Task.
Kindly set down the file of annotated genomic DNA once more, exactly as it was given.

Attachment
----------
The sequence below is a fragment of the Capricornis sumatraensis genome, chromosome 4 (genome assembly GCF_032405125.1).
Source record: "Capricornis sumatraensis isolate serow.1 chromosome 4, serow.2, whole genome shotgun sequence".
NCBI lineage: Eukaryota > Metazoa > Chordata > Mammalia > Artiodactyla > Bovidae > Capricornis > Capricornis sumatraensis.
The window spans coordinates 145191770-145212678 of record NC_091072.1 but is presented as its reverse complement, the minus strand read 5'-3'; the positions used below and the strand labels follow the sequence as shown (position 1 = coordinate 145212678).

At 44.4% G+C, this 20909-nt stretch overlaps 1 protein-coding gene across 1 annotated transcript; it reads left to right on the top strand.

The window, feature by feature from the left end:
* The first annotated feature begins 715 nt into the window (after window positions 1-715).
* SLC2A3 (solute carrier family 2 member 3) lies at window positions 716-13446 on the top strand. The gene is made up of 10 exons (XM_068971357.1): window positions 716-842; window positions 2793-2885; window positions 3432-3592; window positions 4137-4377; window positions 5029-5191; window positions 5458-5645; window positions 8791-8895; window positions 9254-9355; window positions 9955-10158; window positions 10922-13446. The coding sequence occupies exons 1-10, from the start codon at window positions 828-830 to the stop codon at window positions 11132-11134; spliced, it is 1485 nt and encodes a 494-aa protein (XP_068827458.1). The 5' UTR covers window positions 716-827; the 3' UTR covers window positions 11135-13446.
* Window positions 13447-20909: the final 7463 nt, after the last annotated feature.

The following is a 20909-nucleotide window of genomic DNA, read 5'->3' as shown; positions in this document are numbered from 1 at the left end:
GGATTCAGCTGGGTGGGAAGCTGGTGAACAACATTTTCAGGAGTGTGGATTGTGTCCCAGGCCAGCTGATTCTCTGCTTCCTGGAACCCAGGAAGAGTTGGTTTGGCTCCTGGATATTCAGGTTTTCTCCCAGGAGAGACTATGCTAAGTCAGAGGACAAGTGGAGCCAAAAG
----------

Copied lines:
The sequence below is a fragment of the Capricornis sumatraensis genome, chromosome 4 (genome assembly GCF_032405125.1).
Source record: "Capricornis sumatraensis isolate serow.1 chromosome 4, serow.2, whole genome shotgun sequence".
NCBI lineage: Eukaryota > Metazoa > Chordata > Mammalia > Artiodactyla > Bovidae > Capricornis > Capricornis sumatraensis.
The window spans coordinates 145191770-145212678 of record NC_091072.1 but is presented as its reverse complement, the minus strand read 5'-3'; the positions used below and the strand labels follow the sequence as shown (position 1 = coordinate 145212678).

At 44.4% G+C, this 20909-nt stretch overlaps 1 protein-coding gene across 1 annotated transcript; it reads left to right on the top strand.

The window, feature by feature from the left end:
* The first annotated feature begins 715 nt into the window (after window positions 1-715).
* SLC2A3 (solute carrier family 2 member 3) lies at window positions 716-13446 on the top strand. The gene is made up of 10 exons (XM_068971357.1): window positions 716-842; window positions 2793-2885; window positions 3432-3592; window positions 4137-4377; window positions 5029-5191; window positions 5458-5645; window positions 8791-8895; window positions 9254-9355; window positions 9955-10158; window positions 10922-13446. The coding sequence occupies exons 1-10, from the start codon at window positions 828-830 to the stop codon at window positions 11132-11134; spliced, it is 1485 nt and encodes a 494-aa protein (XP_068827458.1). The 5' UTR covers window positions 716-827; the 3' UTR covers window positions 11135-13446.
* Window positions 13447-20909: the final 7463 nt, after the last annotated feature.

The following is a 20909-nucleotide window of genomic DNA, read 5'->3' as shown; positions in this document are numbered from 1 at the left end:
GGATTCAGCTGGGTGGGAAGCTGGTGAACAACATTTTCAGGAGTGTGGATTGTGTCCCAGGCCAGCTGATTCTCTGCTTCCTGGAACCCAGGAAGAGTTGGTTTGGCTCCTGGATATTCAGGTTTTCTCCCAGGAGAGACTATGCTAAGTCAGAGGACAAGTGGAGCCAAAAG